• Categorised and tagged for better organisation.
  • Ideal for time-sensitive content.
  • Allow comments and social sharing features.

Defining Pages


On the other hand, WordPress pages are designed for static content that doesn’t change very often and isn’t time-sensitive.

For example, the “About Us,” “Contact,” and “FAQ” pages are typically more generic and don’t need to be updated frequently.

Unlike posts, pages do not have a publishing date and aren’t assigned to categories or tags.

Critical aspects of pages are:

  • No publishing date or categories/tags.
  • Great for timeless content.
  • Static content with infrequent updates.
  • Ideal for standalone information, e.g., the “About Us” page.
  • Typically hierarchical in nature, with child pages under parent pages

In summary, knowing the differences between WordPress posts and pages allows you to utilise the platform to its full potential for dynamic and static content.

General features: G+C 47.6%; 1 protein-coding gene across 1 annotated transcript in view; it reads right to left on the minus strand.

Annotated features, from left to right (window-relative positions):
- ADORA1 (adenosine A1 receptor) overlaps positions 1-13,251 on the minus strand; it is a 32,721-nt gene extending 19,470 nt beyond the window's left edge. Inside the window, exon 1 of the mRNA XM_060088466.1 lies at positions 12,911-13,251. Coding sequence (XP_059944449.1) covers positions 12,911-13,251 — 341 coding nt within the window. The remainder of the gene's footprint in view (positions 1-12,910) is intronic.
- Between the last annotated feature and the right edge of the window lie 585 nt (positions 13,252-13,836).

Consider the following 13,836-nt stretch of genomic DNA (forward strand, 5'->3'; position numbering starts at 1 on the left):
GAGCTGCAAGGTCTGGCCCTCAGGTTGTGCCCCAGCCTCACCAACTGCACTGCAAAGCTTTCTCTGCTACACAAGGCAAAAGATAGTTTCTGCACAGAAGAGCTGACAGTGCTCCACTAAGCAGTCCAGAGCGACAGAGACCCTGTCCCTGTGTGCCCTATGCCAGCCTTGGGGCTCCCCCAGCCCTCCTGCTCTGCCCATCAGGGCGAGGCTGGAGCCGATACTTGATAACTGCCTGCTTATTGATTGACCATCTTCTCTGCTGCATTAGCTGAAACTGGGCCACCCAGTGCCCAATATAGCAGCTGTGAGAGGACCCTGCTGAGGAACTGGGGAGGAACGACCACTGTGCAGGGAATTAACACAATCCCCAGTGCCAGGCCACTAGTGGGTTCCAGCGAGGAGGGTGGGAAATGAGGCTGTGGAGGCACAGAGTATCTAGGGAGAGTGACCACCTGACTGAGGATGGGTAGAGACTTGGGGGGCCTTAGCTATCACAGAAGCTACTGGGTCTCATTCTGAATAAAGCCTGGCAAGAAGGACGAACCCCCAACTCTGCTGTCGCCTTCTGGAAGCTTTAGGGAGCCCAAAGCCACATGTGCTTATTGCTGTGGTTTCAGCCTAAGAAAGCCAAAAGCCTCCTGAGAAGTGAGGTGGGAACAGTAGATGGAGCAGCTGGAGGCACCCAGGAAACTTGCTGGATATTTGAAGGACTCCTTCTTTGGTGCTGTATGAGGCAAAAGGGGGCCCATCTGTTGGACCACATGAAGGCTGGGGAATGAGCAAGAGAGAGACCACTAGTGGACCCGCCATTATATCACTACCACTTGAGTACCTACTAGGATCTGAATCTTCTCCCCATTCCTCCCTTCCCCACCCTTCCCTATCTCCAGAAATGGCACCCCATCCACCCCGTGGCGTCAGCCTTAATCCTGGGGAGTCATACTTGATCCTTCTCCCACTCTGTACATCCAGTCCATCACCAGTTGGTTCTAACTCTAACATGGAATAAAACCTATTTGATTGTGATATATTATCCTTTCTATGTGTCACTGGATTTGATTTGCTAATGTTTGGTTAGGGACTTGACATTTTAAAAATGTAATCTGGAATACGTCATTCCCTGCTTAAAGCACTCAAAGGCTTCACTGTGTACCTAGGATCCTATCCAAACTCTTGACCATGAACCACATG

By using posts for time-sensitive articles and updates and pages for more generic information, you can create a well-structured website that serves your audience’s needs.

Key Differences between Posts and Pages

Now let’s look into some key differences between posts and pages. And the difference between posts.

Content Type and Structure

Posts are mainly used for dynamic and regularly updated content. Your website lists them chronologically, making them ideal for news updates, articles, and blog entries. Posts usually have a published date and an author.

Pages are designed for static content that doesn’t change frequently. Examples of pages include your contact page, about page, and privacy policy. They do not have published dates or authors and provide a more permanent structure to your website. Pages might also contain child pages for better organisation.

Organisation and Navigation

Regarding organisation, posts offer the flexibility of using categories and tags for more straightforward navigation. This lets you and your users filter content based on topics or themes. Categories display a hierarchy, while tags provide a flat structure.

Pages are usually organised hierarchically, with parent and child pages. They are often used to create navigation menus on your site. Unlike posts, pages do not utilise categories and tags.

Interaction and Engagement